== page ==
In order to facilitate their correctplacing in the chambers C C', the weights L L are provided with a tubular projection N N', which surrounds the spring and slides freely in the hollow handle-bar B. The same result might be obtained by adapting to the weights L L a solid handle or stem instead of the tubular projections N N. In this case the spring H would surround the said bars, leaving space for .free motiony in the handle-I bar B. According to this arrangementit will readily be understood that in order to introduce a movable weight E into the chamber C, for instance, it suilices to place this weight at the entrance of the chamber, causing its notches F to coincide with the lugs D at the entrance, Fig. 3, and then to pushit into the chamber, compressing the spring H, and iinally to rotate it a quarter of a turn to bring its locking-grooves G into engagement` y with the projections D, Fig. 2
The spring roo IOS
H by reason of its internal pressure tends to force the weight outward and insures the firmness of the lock.
In order to'withdraw a movable weight E from the chamber F, for instance, the opposite operation is performed-namely, pressure is applied upon the movable weight sufficient to compress the spring I-I and disengage the grooves G from the projections D, then the weight is rotated a quarter of a turn, so as to bring the notches F opposite the lugs D. If then the spring Hbe allowed to extend freely, the movable weight, which is visible, is thrown outward and the weight which follows it immediateljT in the chamber takes its place and locks with the projections.
In order to facilitate the rotation of the movable weights, their front face is provided at the middle with a rectilinear slot O to receive a turn-screw or simply a coin which serves to rotate them.
The invention is the same whatsoever the outer form of the balls of the dumb-bell may be, as also the essential feature of the inventionis retained if the dumb-bell is constructed with a solid handle.
Figs. 6 to 9 illustrate byway of modification of the construction a dumb-bell of which the weights c a/ are of cylindrical form and the handle b is solid. Each end of the dumbbell is hollowed out to form a cylindrical weight-chamber c. YThe weights are formed of flat platesc, provided with notches f and locking-grooves -g in order to engage with the lugs d, projecting at the entrance of the weight chamber. The spring h pressing upon the bottom of the weight-chamber insures at will the locking of the parts g of the weight with the lugs d or the automatic discharge of the weights when the notches j, with which it is provided, are brought over against the lugs d.- The number, the form, and the arrangement of the holding-lugs at the entrance of the weight-chamber may be varied if care be taken to provide the movable weights with a suitable number of slots and of grooves of the requisite shape.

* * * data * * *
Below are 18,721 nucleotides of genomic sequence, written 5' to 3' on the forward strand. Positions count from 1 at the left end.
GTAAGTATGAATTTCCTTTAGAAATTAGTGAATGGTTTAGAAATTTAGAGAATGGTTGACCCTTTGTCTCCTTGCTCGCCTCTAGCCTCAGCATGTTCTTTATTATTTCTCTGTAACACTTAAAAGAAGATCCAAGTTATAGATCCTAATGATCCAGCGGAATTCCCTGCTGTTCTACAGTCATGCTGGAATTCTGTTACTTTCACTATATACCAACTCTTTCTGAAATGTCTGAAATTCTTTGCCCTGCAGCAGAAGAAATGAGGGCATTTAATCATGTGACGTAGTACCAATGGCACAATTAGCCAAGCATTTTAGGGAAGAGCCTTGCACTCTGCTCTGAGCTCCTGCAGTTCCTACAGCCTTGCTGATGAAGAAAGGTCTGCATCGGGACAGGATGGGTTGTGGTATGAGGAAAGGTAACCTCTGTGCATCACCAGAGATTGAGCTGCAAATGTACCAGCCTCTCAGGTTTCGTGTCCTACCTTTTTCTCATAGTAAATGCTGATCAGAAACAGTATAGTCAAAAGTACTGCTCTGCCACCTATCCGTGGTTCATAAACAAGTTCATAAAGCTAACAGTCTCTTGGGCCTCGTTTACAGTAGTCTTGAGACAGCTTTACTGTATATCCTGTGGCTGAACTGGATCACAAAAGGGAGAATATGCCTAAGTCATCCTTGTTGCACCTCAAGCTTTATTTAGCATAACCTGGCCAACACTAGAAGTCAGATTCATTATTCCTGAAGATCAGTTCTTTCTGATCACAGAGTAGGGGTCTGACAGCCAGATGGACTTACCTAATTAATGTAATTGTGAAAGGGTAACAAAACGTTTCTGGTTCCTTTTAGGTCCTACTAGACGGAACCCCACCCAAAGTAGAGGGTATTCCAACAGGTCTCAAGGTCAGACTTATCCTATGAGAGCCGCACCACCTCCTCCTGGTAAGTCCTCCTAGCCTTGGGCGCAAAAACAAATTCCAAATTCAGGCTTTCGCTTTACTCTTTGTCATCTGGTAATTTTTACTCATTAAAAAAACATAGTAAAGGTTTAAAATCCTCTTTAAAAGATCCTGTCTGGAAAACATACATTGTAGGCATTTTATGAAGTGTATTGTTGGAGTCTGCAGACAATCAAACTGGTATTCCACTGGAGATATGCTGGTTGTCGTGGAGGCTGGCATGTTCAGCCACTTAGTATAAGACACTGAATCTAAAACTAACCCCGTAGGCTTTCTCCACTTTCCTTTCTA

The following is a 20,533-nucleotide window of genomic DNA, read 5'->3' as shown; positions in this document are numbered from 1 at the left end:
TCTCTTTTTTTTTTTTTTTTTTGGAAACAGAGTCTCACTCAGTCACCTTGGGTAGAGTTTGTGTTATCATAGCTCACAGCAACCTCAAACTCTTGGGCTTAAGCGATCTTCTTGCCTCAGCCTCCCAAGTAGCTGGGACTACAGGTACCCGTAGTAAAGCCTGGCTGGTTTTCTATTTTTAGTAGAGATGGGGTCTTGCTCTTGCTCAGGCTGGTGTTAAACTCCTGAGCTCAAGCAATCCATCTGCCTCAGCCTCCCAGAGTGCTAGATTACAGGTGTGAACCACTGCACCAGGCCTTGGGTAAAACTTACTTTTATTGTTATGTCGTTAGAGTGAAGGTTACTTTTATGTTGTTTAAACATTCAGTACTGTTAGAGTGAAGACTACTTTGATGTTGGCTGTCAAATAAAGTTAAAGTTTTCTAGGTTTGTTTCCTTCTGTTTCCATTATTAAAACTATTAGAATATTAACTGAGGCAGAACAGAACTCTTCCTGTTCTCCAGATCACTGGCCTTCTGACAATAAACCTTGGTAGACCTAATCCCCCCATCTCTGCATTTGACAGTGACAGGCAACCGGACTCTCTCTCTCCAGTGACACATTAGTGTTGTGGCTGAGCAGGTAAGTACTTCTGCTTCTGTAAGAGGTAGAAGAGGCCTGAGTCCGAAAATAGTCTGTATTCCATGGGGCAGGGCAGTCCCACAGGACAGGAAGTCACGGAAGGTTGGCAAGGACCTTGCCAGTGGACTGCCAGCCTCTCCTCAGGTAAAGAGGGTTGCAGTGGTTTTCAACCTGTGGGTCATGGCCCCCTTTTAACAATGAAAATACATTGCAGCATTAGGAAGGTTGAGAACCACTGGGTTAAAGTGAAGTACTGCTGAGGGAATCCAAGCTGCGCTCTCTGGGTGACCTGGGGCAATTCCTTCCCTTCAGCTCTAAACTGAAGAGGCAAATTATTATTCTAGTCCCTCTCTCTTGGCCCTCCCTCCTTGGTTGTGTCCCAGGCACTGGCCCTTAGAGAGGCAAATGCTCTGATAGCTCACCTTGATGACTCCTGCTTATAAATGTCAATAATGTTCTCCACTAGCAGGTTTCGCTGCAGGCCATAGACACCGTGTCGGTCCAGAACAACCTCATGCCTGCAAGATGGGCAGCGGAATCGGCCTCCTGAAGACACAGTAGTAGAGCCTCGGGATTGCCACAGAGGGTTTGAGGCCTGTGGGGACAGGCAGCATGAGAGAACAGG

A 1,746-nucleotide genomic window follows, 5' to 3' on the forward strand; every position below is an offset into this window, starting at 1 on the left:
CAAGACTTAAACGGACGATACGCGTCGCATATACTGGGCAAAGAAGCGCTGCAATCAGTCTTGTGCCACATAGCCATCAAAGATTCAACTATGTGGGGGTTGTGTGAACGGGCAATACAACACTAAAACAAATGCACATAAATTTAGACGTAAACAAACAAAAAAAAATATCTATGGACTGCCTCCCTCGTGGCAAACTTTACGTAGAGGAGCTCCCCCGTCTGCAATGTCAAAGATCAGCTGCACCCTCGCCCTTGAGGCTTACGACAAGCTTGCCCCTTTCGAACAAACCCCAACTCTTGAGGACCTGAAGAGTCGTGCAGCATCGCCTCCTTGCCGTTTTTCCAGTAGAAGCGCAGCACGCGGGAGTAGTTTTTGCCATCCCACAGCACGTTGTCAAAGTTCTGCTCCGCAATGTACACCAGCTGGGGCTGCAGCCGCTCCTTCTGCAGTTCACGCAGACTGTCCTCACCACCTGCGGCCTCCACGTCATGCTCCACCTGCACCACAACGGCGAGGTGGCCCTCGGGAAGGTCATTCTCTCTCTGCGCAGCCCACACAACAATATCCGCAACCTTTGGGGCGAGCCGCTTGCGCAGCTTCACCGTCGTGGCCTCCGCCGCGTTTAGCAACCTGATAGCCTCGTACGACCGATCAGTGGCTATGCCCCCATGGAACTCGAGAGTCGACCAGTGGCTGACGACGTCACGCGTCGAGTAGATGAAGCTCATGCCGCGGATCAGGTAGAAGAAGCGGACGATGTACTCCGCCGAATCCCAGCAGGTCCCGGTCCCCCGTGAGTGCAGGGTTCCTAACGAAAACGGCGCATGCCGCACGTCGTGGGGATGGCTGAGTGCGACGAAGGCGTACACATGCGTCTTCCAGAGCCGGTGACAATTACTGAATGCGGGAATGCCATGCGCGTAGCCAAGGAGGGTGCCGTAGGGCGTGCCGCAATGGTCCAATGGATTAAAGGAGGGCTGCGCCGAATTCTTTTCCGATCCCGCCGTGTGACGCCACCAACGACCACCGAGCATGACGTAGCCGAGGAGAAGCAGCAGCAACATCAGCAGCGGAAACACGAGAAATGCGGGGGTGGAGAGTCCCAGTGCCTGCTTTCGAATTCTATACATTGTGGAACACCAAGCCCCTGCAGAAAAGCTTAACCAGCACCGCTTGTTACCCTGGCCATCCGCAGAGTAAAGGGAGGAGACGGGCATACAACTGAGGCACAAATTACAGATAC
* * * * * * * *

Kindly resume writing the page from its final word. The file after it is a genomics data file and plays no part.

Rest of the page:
What we claim is# 1. In a dumb-bell of the type set forth, hollow chambers having insertion-orifices, projections on the rims of said orifices removable weights adapted to iit within said chambers, recesses on said weights adapted to permit the weight to pass the said projections, and a spring in the handle adapted to press the weight next to the orifice and prevent its turning into the releasing position.
2. In a dumb-bell ofthe type set forth, hollow weight-chambers, the weights L L in said chambers, a spring in contact with said weights, the recesses F F on said weights, the stopping-pin M M in said dumb-bell, and the guiding-bar N N connected to said pin adapted to coperate with the spring and prevent the escape of the weights.
In testimony whereof we have signed our names to this specification in the presence of subscribing witnesses.
JOSEPH EDOUARD LUCIEN PELLETIER.. GASTON FERNANI) `MONIERl Witnesses:
S. CAQUET, PAUL CAQUET, HANsoN C. CoXE.